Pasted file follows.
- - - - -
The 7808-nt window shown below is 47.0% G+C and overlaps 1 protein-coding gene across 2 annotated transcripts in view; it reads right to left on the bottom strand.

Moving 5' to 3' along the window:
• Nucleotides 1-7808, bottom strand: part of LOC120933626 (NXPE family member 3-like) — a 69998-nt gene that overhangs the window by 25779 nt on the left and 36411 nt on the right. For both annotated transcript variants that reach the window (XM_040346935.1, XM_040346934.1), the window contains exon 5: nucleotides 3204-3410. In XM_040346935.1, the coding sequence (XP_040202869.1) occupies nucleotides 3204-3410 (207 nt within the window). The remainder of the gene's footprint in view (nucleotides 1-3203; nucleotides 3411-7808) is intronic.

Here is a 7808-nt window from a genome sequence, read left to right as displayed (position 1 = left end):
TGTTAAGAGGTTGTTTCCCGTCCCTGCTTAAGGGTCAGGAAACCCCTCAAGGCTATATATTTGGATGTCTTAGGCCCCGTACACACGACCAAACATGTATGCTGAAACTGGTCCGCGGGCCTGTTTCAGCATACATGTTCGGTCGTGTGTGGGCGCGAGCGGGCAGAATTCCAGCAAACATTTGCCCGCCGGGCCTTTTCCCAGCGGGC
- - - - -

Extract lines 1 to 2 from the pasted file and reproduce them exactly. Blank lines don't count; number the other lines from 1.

The 7808-nt window shown below is 47.0% G+C and overlaps 1 protein-coding gene across 2 annotated transcripts in view; it reads right to left on the bottom strand.

Moving 5' to 3' along the window: